• I already took an official Do I still need to come in to take a practice test?

If you already took an official ACT, then we will (probably) use those scores! We may still recommend a practice test in some instances – if your official test was in 7th grade, for example. Generally, though, we will use your official scores to make our recommendations. The goal is to have an accurate prediction of how you’ll do on a real test – if you’ve already taken a real test, there’s generally no need to duplicate that effort!

If you’ve already taken one or more of the tests listed above, it might seem frustrating to have to spend another 3.5+ hours sitting through a practice ACT. Here are the main reasons why we think it’s worth losing a chunk of your Saturday:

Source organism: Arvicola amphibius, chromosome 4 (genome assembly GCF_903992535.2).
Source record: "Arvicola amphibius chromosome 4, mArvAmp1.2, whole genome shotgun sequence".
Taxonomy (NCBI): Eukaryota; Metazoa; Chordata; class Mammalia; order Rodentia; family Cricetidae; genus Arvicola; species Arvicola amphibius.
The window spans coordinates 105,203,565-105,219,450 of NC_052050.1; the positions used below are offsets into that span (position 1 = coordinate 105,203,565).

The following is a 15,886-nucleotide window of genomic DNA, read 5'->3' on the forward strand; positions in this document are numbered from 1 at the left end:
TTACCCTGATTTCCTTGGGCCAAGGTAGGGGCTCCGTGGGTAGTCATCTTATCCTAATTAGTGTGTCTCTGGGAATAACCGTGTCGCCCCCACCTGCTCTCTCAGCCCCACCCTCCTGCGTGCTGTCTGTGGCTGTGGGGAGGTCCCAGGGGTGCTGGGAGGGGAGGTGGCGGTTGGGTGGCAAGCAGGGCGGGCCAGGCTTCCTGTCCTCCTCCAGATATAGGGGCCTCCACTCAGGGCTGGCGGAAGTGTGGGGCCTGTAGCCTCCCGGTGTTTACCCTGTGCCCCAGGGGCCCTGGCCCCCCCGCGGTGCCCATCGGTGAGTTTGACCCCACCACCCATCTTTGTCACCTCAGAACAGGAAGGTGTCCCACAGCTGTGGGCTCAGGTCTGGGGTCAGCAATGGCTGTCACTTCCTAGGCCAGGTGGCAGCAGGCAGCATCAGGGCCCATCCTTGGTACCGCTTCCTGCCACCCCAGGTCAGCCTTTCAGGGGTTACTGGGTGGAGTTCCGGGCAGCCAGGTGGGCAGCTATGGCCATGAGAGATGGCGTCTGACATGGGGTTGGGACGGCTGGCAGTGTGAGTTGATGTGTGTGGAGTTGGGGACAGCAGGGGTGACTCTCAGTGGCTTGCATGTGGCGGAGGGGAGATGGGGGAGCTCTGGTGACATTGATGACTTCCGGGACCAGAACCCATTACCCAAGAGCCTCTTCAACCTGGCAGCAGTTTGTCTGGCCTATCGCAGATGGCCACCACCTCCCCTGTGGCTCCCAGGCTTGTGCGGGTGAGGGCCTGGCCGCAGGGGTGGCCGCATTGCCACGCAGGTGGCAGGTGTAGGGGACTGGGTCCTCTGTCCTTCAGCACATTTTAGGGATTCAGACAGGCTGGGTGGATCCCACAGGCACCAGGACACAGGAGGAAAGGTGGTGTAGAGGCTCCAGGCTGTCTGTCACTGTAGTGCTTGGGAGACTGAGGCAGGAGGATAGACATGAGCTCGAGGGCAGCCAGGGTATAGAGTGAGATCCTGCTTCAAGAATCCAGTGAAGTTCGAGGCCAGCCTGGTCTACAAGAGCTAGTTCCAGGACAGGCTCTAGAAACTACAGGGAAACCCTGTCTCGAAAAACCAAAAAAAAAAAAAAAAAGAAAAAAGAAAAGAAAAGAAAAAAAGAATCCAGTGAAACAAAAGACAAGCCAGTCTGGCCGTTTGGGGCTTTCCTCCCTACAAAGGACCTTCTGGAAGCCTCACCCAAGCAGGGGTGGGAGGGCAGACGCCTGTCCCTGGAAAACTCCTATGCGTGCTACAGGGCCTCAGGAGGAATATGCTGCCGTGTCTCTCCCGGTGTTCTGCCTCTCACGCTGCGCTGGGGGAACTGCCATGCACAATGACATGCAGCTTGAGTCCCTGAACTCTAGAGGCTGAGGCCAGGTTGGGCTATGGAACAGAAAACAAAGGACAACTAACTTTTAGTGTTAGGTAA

• It’s a recent previously administered official ACT exam in a proctored environment. This means you’re getting the best, most accurate results possible without taking an official ACT.
  • We’ll score your exam quickly – within 2-3 days.*
  • Our score reports include detailed feedback. This provides great information for the student and the tutor – which categories of questions a student is missing, how did the student handle the time constraints of the test, etc.
  • After the practice test, you’ll have a ScoresBack appointment to review the exam, ask questions, and discuss our customized recommendations.

We probably seem like we’re being unnecessarily picky about this, and we are a little picky! But that pickiness comes from a place of wanting what’s best for students. Our goal is always to make the best, most accurate recommendation possible, because that’s what we believe is in the best interest of the student. The more accurate a starting point we have, the more accurate our recommendations can be, and the more likely you are to reach your goals!

 

*You’ll receive your results during the ScoresBack appointment, which you’ll schedule after you’ve taken your exam.